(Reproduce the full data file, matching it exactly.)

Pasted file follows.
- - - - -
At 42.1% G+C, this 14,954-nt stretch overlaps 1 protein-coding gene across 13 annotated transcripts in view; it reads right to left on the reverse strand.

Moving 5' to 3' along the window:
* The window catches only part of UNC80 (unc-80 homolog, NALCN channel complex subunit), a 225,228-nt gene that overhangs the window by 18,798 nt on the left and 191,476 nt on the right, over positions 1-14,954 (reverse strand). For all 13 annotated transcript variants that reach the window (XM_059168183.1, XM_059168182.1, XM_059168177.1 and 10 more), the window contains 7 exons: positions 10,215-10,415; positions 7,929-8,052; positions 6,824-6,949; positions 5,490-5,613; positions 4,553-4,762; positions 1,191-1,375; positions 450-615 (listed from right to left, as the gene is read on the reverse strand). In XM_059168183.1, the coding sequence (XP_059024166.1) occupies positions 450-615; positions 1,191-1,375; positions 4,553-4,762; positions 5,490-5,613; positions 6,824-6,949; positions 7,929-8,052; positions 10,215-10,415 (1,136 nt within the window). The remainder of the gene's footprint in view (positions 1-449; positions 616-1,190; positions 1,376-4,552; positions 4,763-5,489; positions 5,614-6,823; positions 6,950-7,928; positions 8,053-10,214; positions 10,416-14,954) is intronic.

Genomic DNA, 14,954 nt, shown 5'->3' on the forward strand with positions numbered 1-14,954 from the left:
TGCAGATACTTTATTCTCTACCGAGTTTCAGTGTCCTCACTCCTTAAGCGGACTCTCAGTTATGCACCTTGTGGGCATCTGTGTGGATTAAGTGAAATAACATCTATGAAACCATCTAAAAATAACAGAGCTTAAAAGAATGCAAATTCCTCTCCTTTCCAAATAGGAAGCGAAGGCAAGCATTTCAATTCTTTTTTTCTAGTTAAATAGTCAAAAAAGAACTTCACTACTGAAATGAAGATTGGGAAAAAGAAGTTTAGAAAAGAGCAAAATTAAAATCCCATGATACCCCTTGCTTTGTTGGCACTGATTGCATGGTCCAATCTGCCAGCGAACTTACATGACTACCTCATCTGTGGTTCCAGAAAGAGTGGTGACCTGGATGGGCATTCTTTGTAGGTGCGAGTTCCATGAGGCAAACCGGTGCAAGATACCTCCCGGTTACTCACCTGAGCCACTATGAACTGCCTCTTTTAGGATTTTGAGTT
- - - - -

At 42.1% G+C, this 14,954-nt stretch overlaps 1 protein-coding gene across 13 annotated transcripts in view; it reads right to left on the reverse strand.

Moving 5' to 3' along the window:
* The window catches only part of UNC80 (unc-80 homolog, NALCN channel complex subunit), a 225,228-nt gene that overhangs the window by 18,798 nt on the left and 191,476 nt on the right, over positions 1-14,954 (reverse strand). For all 13 annotated transcript variants that reach the window (XM_059168183.1, XM_059168182.1, XM_059168177.1 and 10 more), the window contains 7 exons: positions 10,215-10,415; positions 7,929-8,052; positions 6,824-6,949; positions 5,490-5,613; positions 4,553-4,762; positions 1,191-1,375; positions 450-615 (listed from right to left, as the gene is read on the reverse strand). In XM_059168183.1, the coding sequence (XP_059024166.1) occupies positions 450-615; positions 1,191-1,375; positions 4,553-4,762; positions 5,490-5,613; positions 6,824-6,949; positions 7,929-8,052; positions 10,215-10,415 (1,136 nt within the window). The remainder of the gene's footprint in view (positions 1-449; positions 616-1,190; positions 1,376-4,552; positions 4,763-5,489; positions 5,614-6,823; positions 6,950-7,928; positions 8,053-10,214; positions 10,416-14,954) is intronic.

Genomic DNA, 14,954 nt, shown 5'->3' on the forward strand with positions numbered 1-14,954 from the left:
TGCAGATACTTTATTCTCTACCGAGTTTCAGTGTCCTCACTCCTTAAGCGGACTCTCAGTTATGCACCTTGTGGGCATCTGTGTGGATTAAGTGAAATAACATCTATGAAACCATCTAAAAATAACAGAGCTTAAAAGAATGCAAATTCCTCTCCTTTCCAAATAGGAAGCGAAGGCAAGCATTTCAATTCTTTTTTTCTAGTTAAATAGTCAAAAAAGAACTTCACTACTGAAATGAAGATTGGGAAAAAGAAGTTTAGAAAAGAGCAAAATTAAAATCCCATGATACCCCTTGCTTTGTTGGCACTGATTGCATGGTCCAATCTGCCAGCGAACTTACATGACTACCTCATCTGTGGTTCCAGAAAGAGTGGTGACCTGGATGGGCATTCTTTGTAGGTGCGAGTTCCATGAGGCAAACCGGTGCAAGATACCTCCCGGTTACTCACCTGAGCCACTATGAACTGCCTCTTTTAGGATTTTGAGTT